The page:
Inactivity of the affected limb causes demineralization approximately six months after the onset of RSD. It is for this reason, that it is recommended that no matter how painful, one must do the active and passive ROM. The demineralization can clearly be seen on a simple x-ray. I have never had this disorder but I have had clients with it. And the rehab doctor I used, strongly recommended an intensive course of P.T. regardless of the pain.

I did have one patient who was very successful in inflicting the symptoms on himself. Each time I saw him or he was seen by a doctor, his arm would be swollen, cool to touch, slightly diaphortic and extremely painful. But his x-rays never showed any demineralization despite his refusal to engage in therapy. We finally learned what he had done when he made the mistake of throwing his wife out and moving a girlfriend in. A woman scorned..... He would wrap his affected arm in a towel or two, then bang it repeatedly on the arm of the sofa in his living room. I found out two days before he was to have a settlement hearing before the administrative law judge. Needless to say, his settlement was greatly reduced. He was lucky the insurance company didn't press for charges of making a false claim.

Woody:balloons:

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Hoozdo has 15 years experience as a ADN and specializes in ICU, Research, Corrections.

1,541 Posts; 13,544 Profile Views

inactivity of the affected limb causes demineralization approximately six months after the onset of rsd. it is for this reason, that it is recommended that no matter how painful, one must do the active and passive rom. the demineralization can clearly be seen on a simple x-ray. i have never had this disorder but i have had clients with it. and the rehab doctor i used, strongly recommended an intensive course of p.t. regardless of the pain."

 

i start intensive pt on my l arm next week. i will go everyday if i have to! i don't care if it is painful; i have pain meds. i have to get this under control before it becomes permanent!

a woman scorned..... he would wrap his affected arm in a towel or two, then bang it repeatedly on the arm of the sofa in his living room. i found out two days before he was to have a settlement hearing before the administrative law judge.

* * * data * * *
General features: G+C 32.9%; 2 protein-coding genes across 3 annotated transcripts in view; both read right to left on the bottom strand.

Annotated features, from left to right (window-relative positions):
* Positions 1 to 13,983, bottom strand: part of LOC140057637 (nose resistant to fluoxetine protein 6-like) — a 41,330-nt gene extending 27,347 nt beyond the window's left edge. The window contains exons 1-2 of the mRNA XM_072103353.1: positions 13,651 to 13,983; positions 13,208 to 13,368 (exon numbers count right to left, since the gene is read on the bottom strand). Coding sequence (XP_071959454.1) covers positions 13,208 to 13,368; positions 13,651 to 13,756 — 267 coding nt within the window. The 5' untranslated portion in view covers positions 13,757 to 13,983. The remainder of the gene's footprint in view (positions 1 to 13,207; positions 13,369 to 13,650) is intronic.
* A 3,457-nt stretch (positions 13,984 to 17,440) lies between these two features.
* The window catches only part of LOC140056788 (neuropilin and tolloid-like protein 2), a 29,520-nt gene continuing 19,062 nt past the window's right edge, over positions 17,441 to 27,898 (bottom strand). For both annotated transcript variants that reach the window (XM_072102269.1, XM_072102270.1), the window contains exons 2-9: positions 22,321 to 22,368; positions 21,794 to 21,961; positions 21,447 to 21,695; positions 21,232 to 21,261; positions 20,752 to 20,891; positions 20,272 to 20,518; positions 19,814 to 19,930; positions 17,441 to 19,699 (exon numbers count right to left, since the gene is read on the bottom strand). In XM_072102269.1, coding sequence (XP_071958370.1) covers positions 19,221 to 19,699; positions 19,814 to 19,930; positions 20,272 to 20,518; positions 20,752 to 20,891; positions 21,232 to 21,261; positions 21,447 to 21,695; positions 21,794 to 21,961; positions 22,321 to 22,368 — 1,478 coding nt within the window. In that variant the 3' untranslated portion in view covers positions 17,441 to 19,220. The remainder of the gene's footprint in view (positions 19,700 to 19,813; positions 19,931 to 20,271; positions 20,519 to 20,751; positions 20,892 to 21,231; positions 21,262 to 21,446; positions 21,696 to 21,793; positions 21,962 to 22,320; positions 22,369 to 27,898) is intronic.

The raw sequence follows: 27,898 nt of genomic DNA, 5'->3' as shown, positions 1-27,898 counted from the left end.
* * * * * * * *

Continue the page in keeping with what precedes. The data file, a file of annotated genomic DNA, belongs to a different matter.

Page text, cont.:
wow, that takes a lot of chutzpah! i am impressed a layperson would even know about this disease. it's not very common, i have never heard of it before. neither have any of my icu pals at work.

needless to say, his settlement was greatly reduced. he was lucky the insurance company didn't press for charges of making a false claim.

woody:balloons:

thanks for the input woody. i have found a fantastic support group online for rds. it is nice to compare notes with others and share a bit of my nursing knowledge. needless to say, i have been spending a lot of time researching this neurological disorder since the "maybe" d/x.

thanks again ;)

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woody62 has 27 years experience as a RN and specializes in icu, er, transplant, case management, ps.

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This all happen prior to the computor age. I don't know where he learned about RSD but he did. The rehab doctor, who was an old friend of mine, was surprised when I told him. But thought he was pretty crafty. I have had a few clients that have tried to pull the wool over the eyes of their insurance company and myself. I always went into a case with "I'm here to help you. And I will. But please don't attempt to decive me, I will not like it" Most got the message. The few that didn't learned just how good I was at snopping out fraud. I think that out of the over 5,000 case I handled, I had ten that committed fraud.

Woody:balloons:

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Hoozdo has 15 years experience as a ADN and specializes in ICU, Research, Corrections.

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LOL, Woody. You know, I came across the corn cob theory online the other day. Except it's not corn cobs..........it was corn meal. I thought flying corn cobs would be awfully rough on a body!:lol2::lol2:

Now, let's hear from some of you other nurses. Raise your hand if you NEVER HEARD of this d/x!

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woody62 has 27 years experience as a RN and specializes in icu, er, transplant, case management, ps.

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LOL, Woody. You know, I came across the corn cob theory online the other day. Except it's not corn cobs..........it was corn meal. I thought flying corn cobs would be awfully rough on a body!:lol2::lol2:

Now, let's hear from some of you other nurses. Raise your hand if you NEVER HEARD of this d/x!

I got the corn part right.:lol2::lol2::lol2:

Woody:balloons: